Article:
Intriguing new research suggests a baby can count at least up to six by just 18 months. Although it will still be a year or two before she or he masters the art, the principles are being firmly established.
The intriguing finding comes from an Australian study of dozens of infants. The girls and boys were placed in a high chair in front of a screen displaying six fish.
In some cases, a woman pointed to each of the fish in turn, while reciting the numbers one to six, in the correct order. This scoring off of objects one-by-one is key to learning to count.
In others cases, the woman still said the numbers but repeatedly pointed to just two of the fish. The 18-month-old infants tended to watch the first scenario for longer.
This suggests, say the scientists, that they were aware that counting involves moving from object to object in order without duplication.
The 15-month-olds, however, were equally interested in both videos, suggesting they had yet to start learning principles of counting, the journal Proceedings of the Royal Society B reports.
To check that the 18-month-olds weren't just responding to the hand moving over a larger portion of the screen, the researchers repeated the experiment, using computer-generated bleeps in place of the numbers. The toddlers' lack of interest in the bleeps suggested that the words were important. Similarly, using the Japanese words for one to six failed to grab attention.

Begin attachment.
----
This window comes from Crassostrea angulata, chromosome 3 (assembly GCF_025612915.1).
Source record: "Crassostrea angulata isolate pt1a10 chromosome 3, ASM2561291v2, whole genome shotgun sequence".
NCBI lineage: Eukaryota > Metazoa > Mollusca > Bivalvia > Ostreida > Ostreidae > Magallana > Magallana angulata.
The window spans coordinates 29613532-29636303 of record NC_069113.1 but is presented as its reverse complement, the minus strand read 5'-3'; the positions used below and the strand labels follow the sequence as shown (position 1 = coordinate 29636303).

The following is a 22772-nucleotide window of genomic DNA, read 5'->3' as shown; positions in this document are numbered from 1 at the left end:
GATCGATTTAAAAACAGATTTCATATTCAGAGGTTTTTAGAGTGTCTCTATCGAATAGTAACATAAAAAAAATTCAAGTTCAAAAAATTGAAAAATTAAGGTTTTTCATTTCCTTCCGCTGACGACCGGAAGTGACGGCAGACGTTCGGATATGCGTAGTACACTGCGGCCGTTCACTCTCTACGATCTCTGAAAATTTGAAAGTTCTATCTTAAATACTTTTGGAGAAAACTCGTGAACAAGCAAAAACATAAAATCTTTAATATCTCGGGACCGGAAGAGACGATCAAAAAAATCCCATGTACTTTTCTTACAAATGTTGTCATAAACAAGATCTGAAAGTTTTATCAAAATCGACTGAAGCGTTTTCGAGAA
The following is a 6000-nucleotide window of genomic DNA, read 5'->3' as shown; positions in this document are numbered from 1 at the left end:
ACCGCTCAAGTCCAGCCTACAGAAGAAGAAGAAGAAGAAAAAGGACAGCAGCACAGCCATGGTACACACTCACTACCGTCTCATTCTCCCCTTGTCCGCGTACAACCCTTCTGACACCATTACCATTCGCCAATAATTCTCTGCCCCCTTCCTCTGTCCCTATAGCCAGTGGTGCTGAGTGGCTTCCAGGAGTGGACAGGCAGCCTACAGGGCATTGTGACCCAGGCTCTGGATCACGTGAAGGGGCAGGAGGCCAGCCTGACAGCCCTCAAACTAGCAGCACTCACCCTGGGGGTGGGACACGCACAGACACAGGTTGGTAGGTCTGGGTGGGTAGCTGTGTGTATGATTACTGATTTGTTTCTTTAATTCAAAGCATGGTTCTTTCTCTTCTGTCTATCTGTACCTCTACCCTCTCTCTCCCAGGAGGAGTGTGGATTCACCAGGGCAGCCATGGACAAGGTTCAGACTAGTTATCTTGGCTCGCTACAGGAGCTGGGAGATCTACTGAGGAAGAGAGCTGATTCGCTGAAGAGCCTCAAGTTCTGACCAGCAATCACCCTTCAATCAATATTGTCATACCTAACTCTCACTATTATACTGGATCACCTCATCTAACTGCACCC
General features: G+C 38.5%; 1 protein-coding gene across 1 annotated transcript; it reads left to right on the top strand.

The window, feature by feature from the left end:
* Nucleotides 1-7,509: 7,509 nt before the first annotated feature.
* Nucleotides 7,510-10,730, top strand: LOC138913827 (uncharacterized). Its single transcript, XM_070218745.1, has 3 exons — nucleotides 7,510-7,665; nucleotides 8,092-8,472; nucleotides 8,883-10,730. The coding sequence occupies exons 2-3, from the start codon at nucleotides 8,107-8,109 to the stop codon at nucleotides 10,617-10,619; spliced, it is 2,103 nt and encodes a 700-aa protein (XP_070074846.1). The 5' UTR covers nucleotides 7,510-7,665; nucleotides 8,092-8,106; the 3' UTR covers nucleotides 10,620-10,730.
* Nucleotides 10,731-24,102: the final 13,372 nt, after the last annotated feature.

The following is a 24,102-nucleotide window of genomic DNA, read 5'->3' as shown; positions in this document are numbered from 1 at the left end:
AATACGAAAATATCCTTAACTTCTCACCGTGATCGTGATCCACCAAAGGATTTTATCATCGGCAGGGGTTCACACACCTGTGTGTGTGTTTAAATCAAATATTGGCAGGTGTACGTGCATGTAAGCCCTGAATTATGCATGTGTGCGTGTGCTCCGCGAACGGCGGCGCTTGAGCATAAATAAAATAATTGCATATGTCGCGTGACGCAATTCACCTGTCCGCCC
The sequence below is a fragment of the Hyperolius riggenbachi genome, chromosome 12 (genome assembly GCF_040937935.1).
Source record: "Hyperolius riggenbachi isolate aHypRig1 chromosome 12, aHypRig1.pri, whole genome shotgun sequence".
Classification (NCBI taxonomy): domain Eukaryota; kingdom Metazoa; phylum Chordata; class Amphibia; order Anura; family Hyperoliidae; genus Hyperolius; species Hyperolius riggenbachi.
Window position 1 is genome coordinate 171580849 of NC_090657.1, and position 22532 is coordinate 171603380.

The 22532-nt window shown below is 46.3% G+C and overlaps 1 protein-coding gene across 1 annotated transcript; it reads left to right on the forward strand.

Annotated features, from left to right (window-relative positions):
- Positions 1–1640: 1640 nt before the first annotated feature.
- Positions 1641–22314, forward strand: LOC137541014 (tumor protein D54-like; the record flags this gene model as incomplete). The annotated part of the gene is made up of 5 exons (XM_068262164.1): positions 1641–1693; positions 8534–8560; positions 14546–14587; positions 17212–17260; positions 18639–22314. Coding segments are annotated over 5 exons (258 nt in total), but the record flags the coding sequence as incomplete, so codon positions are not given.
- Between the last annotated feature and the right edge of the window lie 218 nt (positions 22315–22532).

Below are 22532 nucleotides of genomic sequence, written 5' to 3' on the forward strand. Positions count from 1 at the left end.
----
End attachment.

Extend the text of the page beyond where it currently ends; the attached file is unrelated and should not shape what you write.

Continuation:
Tellingly, the older youngsters whose parents spent the most time trying to teach them how to count were most interested in videos, meaning that time spent on counting games is time well spent.
The researchers said: 'Children begin to count sometime after the age of two and their skill develops over the next several years. But before then, infants witness many instances of counting demonstrated by parents and older siblings.
"Our data suggest that between the ages of 15 and 18 months, infants begin to learn the abstract principles governing correct counting via exposure to their cultural counting routine.
"These results show that infants start to acquire the abstract principles governing correct counting prior to producing any counting behaviour."
The study is not the first to suggest that babies are wise beyond their years. Previous research has shown that six-month-old babies are capable of telling the difference between friend and foe, suggesting we are born with a moral code.
And a British study found that babies may come into the world with brains capable of daydreaming and introspection.
Studies also show that by the tender age of ten months, youngsters are aware of the "law of the jungle" - that size brings with it power.
Posted by Penny Hosie on 16.2.11
Comment on this article by sending it to: email@example.com